Brian, you might consider posting the first-appearance covers also. Just so people don’t suggest them, and to give us something else to talk about. But I agree the exercise is more interesting if you pick five OTHER covers, since the first appearance is almost always iconic.

P.S. What’s creepy about a teenage girl riding her man-horse to the heavens? Most young women would love to have a big white stallion like between their legs.

I’d say THE DARING NEW ADVENTURES OF SUPERGIRL #1 should be on the list. It’s iconic for suggesting that Silver Age heroes didn’t have to stay in the same costumes forever.

Can’t it be argued that New Look Batman and Kid Flash and Green Arrow already established that?

The “New Look” Batman had a costume drawn more dynamically, not a new costume. Didn’t he? The only real change to Batman’s costume over the decades has been adding or removing the yellow oval.

I wasn’t saying that other DC heroes didn’t get new costumes first. But Supergirl may have been the first to sport a new costume on the first issue of her own series.

In short, I meant the cover was iconic for contributing to that idea. Not for establishing it singlehandedly.

It’s number #2 by a mile. Yet, while it’s hard to knock Curt Swan, it’s really the Supergirl that appears within that issue, as rendered by Jim Mooney that presents us with perhaps the most awesome looking Supergirl ever (maybe rivaled by Kurt Schaffenberger). As Alex pointed out, Swan’s Supergirl does look a little inanimate on that otherwise gorgeous cover. BTW… I think even JFK shows up in that issue to welcome Supergirl; I have it buried in a long box somewhere.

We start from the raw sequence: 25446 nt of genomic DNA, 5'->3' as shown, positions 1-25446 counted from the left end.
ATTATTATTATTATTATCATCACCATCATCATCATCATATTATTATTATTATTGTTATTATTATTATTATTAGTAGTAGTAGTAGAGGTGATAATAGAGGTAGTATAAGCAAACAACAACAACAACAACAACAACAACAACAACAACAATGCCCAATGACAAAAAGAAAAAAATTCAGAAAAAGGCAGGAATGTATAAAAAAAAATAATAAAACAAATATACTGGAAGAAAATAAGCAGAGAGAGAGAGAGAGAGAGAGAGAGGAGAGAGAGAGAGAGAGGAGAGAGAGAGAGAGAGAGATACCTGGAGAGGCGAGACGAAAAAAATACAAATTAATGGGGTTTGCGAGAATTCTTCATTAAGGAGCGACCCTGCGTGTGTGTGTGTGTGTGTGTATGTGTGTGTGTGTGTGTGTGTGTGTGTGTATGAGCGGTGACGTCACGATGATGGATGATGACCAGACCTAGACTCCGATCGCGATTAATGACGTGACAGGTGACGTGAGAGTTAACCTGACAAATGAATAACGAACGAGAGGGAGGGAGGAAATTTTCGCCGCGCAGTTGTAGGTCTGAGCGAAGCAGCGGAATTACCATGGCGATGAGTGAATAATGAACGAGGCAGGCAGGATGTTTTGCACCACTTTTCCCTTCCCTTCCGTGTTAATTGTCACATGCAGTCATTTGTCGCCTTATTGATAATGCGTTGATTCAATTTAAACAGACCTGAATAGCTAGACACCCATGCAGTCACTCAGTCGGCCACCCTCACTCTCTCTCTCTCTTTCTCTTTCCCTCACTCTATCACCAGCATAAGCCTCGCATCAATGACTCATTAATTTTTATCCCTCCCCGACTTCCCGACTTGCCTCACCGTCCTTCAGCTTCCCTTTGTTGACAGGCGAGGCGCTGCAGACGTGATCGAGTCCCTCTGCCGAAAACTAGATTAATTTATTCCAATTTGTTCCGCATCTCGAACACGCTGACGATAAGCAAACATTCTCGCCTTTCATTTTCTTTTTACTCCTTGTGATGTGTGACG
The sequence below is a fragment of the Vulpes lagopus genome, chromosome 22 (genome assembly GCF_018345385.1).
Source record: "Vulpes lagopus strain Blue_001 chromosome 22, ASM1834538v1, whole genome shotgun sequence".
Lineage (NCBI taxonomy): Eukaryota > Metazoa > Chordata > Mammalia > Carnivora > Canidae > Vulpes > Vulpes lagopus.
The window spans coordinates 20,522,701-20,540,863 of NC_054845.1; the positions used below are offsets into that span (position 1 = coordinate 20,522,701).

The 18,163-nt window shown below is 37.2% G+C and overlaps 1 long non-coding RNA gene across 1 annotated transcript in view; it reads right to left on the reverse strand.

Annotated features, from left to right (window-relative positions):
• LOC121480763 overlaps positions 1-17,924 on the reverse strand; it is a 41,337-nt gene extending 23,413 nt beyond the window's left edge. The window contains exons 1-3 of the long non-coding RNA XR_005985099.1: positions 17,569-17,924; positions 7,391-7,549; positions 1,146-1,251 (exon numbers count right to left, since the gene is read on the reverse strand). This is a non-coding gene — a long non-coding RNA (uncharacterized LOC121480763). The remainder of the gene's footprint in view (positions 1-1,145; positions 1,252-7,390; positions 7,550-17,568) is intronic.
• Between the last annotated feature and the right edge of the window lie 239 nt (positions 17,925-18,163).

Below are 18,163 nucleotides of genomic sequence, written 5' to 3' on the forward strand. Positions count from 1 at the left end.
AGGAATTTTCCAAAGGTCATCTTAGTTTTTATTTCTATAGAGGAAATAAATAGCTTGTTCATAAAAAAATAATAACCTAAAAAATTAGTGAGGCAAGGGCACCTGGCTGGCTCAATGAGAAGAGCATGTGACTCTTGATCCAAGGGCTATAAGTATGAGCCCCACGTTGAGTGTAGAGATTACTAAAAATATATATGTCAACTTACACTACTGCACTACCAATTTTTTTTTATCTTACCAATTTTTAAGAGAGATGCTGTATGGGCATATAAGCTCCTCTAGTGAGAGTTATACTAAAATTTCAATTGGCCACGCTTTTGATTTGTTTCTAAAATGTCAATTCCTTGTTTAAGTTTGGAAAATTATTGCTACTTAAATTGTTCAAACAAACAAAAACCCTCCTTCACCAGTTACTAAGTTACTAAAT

The number #2 choice deserves to be there, although I really dislike the look of the 80′s headband wearing Supergirl, even if Perez is doing the penciling.

Great stuff… Brian.

Perez is awesome. Love how you pick out almost each and every person on that cover.

Good chooices! I would have put the cover for Action Comics #252 up there too though.

What about the cover to Superman Adventures #21? I always thought that was pretty sharp looking, and it’s shown up as t-shirts and posters since.

Have a good day.
John Cage

I’m curious as to how exactly Comet is evoking a unicorn?
I would agree with a Pegasus…being that Comet flies.

If Comet were shooting a Kryptonite beam from his forehead, then I can understand.
But, he’s not. He’s blocking a shot with his forehead.